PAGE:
Shop furniture and fixtures… my life can be easier!

27 Feb

I recently needed some shop fixtures for the shop. Here is the result. I decided to NOT re-invent the wheel and just peruse the internet for possible plans that would work for each.

I have… a plan

It’s easy to get sucked into fancy looking plans but I focused on finding plans that would be straight forward to build and most importantly be simple to use, while not skimping on adjust-ability. I found an awesomely simple design for a bandsaw fence. And this fence accounts for the drift of the bandsaw blade. Here is a link to the fence on the Wood Magazine website. There’s a wonderfully clear PDF file of the bandsaw fence plan that you can download when you follow the link. I found that I had almost all the materials on hand, some scrap wood, a handle, some aluminum, a lock nut and some bolts. I bought a length of threaded rod for about $4 and by the end of an afternoon had a completed bandsaw fence!

Loosen and tighten the bolts in the fence face to account for drift.

It's a one handed operation to slide it over and lock it down, or remove it altogether. Couldn't be happier.

Onto plan b…

For my crosscut sled I also followed plans from the internet. First I tried following the Wood Whisperer’s video on building a crosscut sled… and darn it if the wood I milled as my fence didn’t bow to heck. I kept getting a false positive on squareness. I lack a proper straight edge at this point and sighting down the board isn’t always super reliable.  In the end I used another board as a fence and another method- since I’d already cut into my sled. I went with a method that requires TWO thicknesses of fence closest to the operator, and only one runner underneath the sled. Click here to see the easy to follow steps on the Fine Woodworking website. I will add that I still had a hard time getting a square cut after setting my fence exactly square to the kerf I’d cut into my sled. The solution was to square my fence to the saw blade itself instead. I’m still boggled by the discrepancy. I suspect my table is not square to my saw blade.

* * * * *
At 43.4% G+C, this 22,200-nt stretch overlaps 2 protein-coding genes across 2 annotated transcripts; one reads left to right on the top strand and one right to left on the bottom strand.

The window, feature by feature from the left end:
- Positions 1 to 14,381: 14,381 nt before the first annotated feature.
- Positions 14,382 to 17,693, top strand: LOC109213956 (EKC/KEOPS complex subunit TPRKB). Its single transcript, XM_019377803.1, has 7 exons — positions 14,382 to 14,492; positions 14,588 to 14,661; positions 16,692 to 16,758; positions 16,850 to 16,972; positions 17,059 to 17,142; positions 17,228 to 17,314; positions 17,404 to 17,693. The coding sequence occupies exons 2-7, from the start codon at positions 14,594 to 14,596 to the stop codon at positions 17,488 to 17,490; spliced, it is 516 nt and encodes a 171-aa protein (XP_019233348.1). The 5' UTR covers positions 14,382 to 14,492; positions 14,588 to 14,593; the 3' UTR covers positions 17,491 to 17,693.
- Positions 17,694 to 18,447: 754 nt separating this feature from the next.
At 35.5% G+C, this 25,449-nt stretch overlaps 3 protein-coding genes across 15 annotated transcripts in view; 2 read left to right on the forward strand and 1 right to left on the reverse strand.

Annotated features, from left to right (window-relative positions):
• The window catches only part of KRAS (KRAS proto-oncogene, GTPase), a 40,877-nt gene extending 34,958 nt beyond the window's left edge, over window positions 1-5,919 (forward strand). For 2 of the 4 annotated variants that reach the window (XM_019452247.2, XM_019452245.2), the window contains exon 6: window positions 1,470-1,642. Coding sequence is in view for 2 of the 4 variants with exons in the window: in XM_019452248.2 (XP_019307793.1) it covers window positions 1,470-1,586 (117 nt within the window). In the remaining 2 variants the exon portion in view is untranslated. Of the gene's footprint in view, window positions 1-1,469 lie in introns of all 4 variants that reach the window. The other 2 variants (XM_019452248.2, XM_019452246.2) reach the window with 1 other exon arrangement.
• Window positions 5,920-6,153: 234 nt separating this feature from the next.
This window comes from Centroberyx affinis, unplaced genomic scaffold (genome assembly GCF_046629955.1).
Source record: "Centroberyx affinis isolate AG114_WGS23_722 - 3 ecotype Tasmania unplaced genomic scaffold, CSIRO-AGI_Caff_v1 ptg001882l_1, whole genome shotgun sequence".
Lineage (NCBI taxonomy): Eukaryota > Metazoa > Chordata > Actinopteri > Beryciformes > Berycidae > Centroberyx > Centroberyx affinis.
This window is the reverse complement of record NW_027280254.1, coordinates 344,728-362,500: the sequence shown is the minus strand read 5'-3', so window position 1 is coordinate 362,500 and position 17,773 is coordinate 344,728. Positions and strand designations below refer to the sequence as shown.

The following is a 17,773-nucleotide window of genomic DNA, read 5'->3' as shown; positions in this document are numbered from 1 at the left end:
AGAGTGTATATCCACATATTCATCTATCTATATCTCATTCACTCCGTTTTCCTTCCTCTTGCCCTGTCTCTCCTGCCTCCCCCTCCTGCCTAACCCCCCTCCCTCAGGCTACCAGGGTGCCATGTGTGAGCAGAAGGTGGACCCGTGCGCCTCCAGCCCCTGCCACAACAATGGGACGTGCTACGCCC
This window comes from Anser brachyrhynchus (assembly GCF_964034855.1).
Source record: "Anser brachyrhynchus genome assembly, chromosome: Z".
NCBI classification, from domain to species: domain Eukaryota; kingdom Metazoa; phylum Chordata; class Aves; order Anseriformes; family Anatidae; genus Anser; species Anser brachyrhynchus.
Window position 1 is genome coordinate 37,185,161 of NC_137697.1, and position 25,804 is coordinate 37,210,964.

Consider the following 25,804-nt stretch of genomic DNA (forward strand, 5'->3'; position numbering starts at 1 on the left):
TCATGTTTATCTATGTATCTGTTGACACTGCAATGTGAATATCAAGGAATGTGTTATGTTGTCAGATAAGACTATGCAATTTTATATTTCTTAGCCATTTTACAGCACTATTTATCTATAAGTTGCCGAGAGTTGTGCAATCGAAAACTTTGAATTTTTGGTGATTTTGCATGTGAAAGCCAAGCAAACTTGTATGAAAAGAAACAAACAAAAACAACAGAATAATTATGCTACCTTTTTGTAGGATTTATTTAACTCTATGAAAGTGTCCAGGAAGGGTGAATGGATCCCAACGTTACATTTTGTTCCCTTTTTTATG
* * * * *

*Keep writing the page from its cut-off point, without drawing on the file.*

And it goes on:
I also added some safety features that I’d seen on other crosscut sleds. Thumb blocks to dummy proof the placement of my hands and a plexiglass guard above the blade.

The final product, complete with safety features. Please tell me I'm not the only one who has had a hard time building one of these!

Ah, who needs a plan…

Another shop fixture I made was something I’d used in the shop where I’d apprenticed. It made life easier and I couldn’t imagine going without an infeed table for the table saw. It’s simply a piece of melamine with a wood strip secured to the underside that fits into the track of your table saw fence, and some legs attached with hardware that lets them fold for storing the table out of the way.

This collapsible infeed table prevents a "balancing act" from happening with long boards or large sheets of plywood etc.

I can also use the infeed table to support my crosscut sled fully, well before I reach the blade.

A few other minor details…

In an effort to avoid a strained back, I decided to make a rolling base for my lunchbox planer. In theory I would roll it out into the small passage I have in the shop and feed stock through, low to the ground, while sitting on a short stool. I wanted to keep the base low so that I could store my planer in such a way that I wouldn’t have to roll it out of the way of the outfeed of my jointer all the time. I tacked some small bits of wood onto the base to prevent the planer from sliding around.

Sturdy and low profile, creating clearance for working at the neighbouring jointer.

In theory it would roll two feet out and i'd feed pieces through.

In reality, my back is feeling better… so I just heft it up on the bench. It’s much easier to read the thickness settings and feed stock. In any event, the base keeps my planer mobile while in storage mode, and well up off the floor which often collects water after rain or winter melt.

I made a quick and dirty job of closing in the base of my router table with scrap masonite and particle board. This way the chips are contained and well away from my baseboard heater.

And finally I made several zero clearance throat plates for my miter saw.

I can attest that it is well worth the time, effort and scrap materials to build any such fixtures for a woodworking shop. I’ve improved safety, accuracy and saved on time. For the time being my most immediate needs are met so I’m content, but I know there will be many more jigs and fixtures to come… storing them all is another matter.

Stay tuned for more shop talk. I’m going to share a brief bit on what I’ve learnt while changing bandsaw blades.

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